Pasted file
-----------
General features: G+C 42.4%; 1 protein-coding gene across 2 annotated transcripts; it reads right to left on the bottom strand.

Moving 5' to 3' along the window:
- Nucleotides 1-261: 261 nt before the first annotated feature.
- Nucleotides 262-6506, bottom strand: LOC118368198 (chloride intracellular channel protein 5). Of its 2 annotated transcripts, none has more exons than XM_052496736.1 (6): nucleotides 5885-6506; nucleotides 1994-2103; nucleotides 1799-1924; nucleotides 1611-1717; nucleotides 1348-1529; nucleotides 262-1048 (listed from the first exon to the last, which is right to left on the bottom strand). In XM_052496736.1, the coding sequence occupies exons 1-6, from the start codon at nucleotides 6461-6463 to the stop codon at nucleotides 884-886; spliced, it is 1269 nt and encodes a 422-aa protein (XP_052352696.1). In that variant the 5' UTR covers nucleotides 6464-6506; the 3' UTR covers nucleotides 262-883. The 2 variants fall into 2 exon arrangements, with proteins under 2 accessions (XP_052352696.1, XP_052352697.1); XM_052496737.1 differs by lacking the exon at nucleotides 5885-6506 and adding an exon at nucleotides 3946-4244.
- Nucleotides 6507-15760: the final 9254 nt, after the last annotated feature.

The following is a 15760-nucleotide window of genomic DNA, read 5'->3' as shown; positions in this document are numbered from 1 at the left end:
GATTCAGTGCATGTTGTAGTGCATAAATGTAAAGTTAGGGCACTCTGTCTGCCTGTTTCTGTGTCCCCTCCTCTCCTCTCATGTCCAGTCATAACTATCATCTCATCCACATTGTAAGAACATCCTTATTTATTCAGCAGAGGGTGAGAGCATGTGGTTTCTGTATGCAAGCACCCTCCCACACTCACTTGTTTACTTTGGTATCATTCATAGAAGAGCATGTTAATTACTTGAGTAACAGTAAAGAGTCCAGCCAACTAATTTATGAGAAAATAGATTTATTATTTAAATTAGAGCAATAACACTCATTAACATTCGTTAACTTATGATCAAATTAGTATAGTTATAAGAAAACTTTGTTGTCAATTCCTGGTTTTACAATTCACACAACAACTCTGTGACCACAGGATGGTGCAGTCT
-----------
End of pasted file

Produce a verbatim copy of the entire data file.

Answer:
General features: G+C 42.4%; 1 protein-coding gene across 2 annotated transcripts; it reads right to left on the bottom strand.

Moving 5' to 3' along the window:
- Nucleotides 1-261: 261 nt before the first annotated feature.
- Nucleotides 262-6506, bottom strand: LOC118368198 (chloride intracellular channel protein 5). Of its 2 annotated transcripts, none has more exons than XM_052496736.1 (6): nucleotides 5885-6506; nucleotides 1994-2103; nucleotides 1799-1924; nucleotides 1611-1717; nucleotides 1348-1529; nucleotides 262-1048 (listed from the first exon to the last, which is right to left on the bottom strand). In XM_052496736.1, the coding sequence occupies exons 1-6, from the start codon at nucleotides 6461-6463 to the stop codon at nucleotides 884-886; spliced, it is 1269 nt and encodes a 422-aa protein (XP_052352696.1). In that variant the 5' UTR covers nucleotides 6464-6506; the 3' UTR covers nucleotides 262-883. The 2 variants fall into 2 exon arrangements, with proteins under 2 accessions (XP_052352696.1, XP_052352697.1); XM_052496737.1 differs by lacking the exon at nucleotides 5885-6506 and adding an exon at nucleotides 3946-4244.
- Nucleotides 6507-15760: the final 9254 nt, after the last annotated feature.

The following is a 15760-nucleotide window of genomic DNA, read 5'->3' as shown; positions in this document are numbered from 1 at the left end:
GATTCAGTGCATGTTGTAGTGCATAAATGTAAAGTTAGGGCACTCTGTCTGCCTGTTTCTGTGTCCCCTCCTCTCCTCTCATGTCCAGTCATAACTATCATCTCATCCACATTGTAAGAACATCCTTATTTATTCAGCAGAGGGTGAGAGCATGTGGTTTCTGTATGCAAGCACCCTCCCACACTCACTTGTTTACTTTGGTATCATTCATAGAAGAGCATGTTAATTACTTGAGTAACAGTAAAGAGTCCAGCCAACTAATTTATGAGAAAATAGATTTATTATTTAAATTAGAGCAATAACACTCATTAACATTCGTTAACTTATGATCAAATTAGTATAGTTATAAGAAAACTTTGTTGTCAATTCCTGGTTTTACAATTCACACAACAACTCTGTGACCACAGGATGGTGCAGTCT